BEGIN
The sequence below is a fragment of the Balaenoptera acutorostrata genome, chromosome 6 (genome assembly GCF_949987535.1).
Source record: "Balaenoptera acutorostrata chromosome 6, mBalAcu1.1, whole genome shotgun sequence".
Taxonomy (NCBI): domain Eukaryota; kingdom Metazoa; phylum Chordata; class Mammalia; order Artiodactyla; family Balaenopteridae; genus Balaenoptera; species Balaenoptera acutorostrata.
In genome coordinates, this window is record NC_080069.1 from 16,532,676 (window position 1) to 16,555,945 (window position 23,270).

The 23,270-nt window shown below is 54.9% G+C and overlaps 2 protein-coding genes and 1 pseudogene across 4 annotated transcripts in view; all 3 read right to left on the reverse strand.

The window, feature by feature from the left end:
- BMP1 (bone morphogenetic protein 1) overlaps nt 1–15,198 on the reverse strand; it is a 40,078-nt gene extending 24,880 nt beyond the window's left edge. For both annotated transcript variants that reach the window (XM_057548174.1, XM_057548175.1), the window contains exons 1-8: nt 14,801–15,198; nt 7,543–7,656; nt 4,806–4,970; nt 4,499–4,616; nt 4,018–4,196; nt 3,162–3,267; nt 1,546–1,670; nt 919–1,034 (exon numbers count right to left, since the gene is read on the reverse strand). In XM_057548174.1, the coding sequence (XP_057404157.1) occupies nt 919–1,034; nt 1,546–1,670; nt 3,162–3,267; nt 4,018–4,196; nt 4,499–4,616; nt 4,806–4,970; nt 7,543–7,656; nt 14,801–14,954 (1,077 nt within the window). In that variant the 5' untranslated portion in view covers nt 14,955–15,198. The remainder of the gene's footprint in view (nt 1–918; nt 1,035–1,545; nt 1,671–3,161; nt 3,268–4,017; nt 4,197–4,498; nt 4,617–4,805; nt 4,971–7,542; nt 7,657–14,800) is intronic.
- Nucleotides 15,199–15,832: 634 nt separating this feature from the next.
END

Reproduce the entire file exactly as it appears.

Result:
The sequence below is a fragment of the Balaenoptera acutorostrata genome, chromosome 6 (genome assembly GCF_949987535.1).
Source record: "Balaenoptera acutorostrata chromosome 6, mBalAcu1.1, whole genome shotgun sequence".
Taxonomy (NCBI): domain Eukaryota; kingdom Metazoa; phylum Chordata; class Mammalia; order Artiodactyla; family Balaenopteridae; genus Balaenoptera; species Balaenoptera acutorostrata.
In genome coordinates, this window is record NC_080069.1 from 16,532,676 (window position 1) to 16,555,945 (window position 23,270).

The 23,270-nt window shown below is 54.9% G+C and overlaps 2 protein-coding genes and 1 pseudogene across 4 annotated transcripts in view; all 3 read right to left on the reverse strand.

The window, feature by feature from the left end:
- BMP1 (bone morphogenetic protein 1) overlaps nt 1–15,198 on the reverse strand; it is a 40,078-nt gene extending 24,880 nt beyond the window's left edge. For both annotated transcript variants that reach the window (XM_057548174.1, XM_057548175.1), the window contains exons 1-8: nt 14,801–15,198; nt 7,543–7,656; nt 4,806–4,970; nt 4,499–4,616; nt 4,018–4,196; nt 3,162–3,267; nt 1,546–1,670; nt 919–1,034 (exon numbers count right to left, since the gene is read on the reverse strand). In XM_057548174.1, the coding sequence (XP_057404157.1) occupies nt 919–1,034; nt 1,546–1,670; nt 3,162–3,267; nt 4,018–4,196; nt 4,499–4,616; nt 4,806–4,970; nt 7,543–7,656; nt 14,801–14,954 (1,077 nt within the window). In that variant the 5' untranslated portion in view covers nt 14,955–15,198. The remainder of the gene's footprint in view (nt 1–918; nt 1,035–1,545; nt 1,671–3,161; nt 3,268–4,017; nt 4,197–4,498; nt 4,617–4,805; nt 4,971–7,542; nt 7,657–14,800) is intronic.
- Nucleotides 15,199–15,832: 634 nt separating this feature from the next.